Latest Biodesign Institute Stories
The brain is forever chattering to itself, via electrical impulses sent along its hard-wired neuronal "Ethernet".
Killing microorganisms has become a national obsession.
The cells and tissues in our bodies grow, develop and interact in a highly complex, three-dimensional world. Likewise, the various microbial pathogens that invade our bodies and cause infectious disease interact with this complex 3-D tissue milieu.
The enigmatic MÃ¶bius strip has long been an object of fascination, appearing in numerous works of art, most famously a woodcut by the Dutchman MC Escher, in which a tribe of ants traverses the form's single, never-ending surface.
Scientists have been hard at work harnessing the power of microbes as an attractive source of clean energy.
Faster sequencing of DNA holds enormous potential for biology and medicine, particularly for personalized diagnosis and customized treatment based on each individual's genomic makeup.
TEMPE, Ariz., Oct. 26 /PRNewswire/ - Instead of killing cancer cells, researchers at Arizona State University will use the laws of physics to figure out how to control them.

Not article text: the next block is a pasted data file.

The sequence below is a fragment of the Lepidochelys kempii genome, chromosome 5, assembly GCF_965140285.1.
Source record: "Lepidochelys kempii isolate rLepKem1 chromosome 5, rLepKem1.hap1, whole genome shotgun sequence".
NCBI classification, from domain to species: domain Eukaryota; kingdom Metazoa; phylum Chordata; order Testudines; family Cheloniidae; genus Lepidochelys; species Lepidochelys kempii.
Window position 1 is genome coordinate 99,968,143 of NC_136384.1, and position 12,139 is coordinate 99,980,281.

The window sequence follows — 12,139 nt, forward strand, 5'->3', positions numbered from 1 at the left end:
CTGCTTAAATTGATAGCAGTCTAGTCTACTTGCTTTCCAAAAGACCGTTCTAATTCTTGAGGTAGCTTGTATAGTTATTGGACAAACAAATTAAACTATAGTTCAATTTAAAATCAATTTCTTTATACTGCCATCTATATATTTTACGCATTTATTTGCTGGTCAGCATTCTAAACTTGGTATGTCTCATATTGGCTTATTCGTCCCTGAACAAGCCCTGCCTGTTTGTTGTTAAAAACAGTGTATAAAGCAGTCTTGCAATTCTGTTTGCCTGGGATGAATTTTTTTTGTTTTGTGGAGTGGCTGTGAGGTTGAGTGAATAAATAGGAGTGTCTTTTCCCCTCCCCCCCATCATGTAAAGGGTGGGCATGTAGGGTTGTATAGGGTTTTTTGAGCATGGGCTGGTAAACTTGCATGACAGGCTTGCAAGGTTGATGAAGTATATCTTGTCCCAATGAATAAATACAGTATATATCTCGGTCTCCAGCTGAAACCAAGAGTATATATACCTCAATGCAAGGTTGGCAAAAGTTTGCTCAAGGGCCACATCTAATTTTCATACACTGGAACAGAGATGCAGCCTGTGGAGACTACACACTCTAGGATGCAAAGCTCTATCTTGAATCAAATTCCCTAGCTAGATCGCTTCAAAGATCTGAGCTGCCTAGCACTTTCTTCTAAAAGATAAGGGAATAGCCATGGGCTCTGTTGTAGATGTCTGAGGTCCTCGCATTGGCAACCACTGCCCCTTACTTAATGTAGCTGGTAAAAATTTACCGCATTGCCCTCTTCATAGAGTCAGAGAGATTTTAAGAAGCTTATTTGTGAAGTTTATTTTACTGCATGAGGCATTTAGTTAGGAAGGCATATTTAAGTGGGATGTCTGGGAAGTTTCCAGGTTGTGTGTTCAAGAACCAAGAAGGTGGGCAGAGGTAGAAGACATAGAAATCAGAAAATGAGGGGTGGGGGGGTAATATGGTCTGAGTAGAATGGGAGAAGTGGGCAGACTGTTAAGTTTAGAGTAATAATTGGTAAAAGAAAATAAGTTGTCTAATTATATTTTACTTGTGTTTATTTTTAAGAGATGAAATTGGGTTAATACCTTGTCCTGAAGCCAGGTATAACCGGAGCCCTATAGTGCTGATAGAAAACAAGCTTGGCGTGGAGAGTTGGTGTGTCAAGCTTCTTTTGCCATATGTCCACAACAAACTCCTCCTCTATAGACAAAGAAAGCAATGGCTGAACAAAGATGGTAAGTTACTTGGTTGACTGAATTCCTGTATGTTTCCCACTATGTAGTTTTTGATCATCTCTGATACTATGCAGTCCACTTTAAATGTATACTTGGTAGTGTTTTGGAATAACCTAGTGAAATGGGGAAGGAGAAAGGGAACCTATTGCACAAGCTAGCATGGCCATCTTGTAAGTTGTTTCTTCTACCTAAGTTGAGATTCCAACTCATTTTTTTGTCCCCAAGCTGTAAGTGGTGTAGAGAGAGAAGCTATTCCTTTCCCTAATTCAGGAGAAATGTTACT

In the new era of personalized medicine, physicians hope to provide earlier diagnoses and improve therapy by evaluating patientsâ€™ genetic blueprints. But, as a new bioinformatics study emphasizes, the first step must be to correctly decipher the deluge of information locked in our DNA and determine its impact on human health.
Photosynthesis is a remarkable biological process that supports life on earth. Plants and photosynthetic microbes do so by harvesting light to produce their food, and in the process, also provide vital oxygen for animals and people.
Biodesign Institute at Arizona State University associate research scientist Melha Mellata, a member of professor Roy Curtiss' team, is leading a USDA funded project to develop a vaccine against a leading poultry disease called avian pathogenic E. coli (APEC).
- In dressmaking, straps running from the belt in front over the shoulders to the belt in the back, with more or less elaboration of trimming and outline. They usually broaden at the shoulder and narrow toward the waist.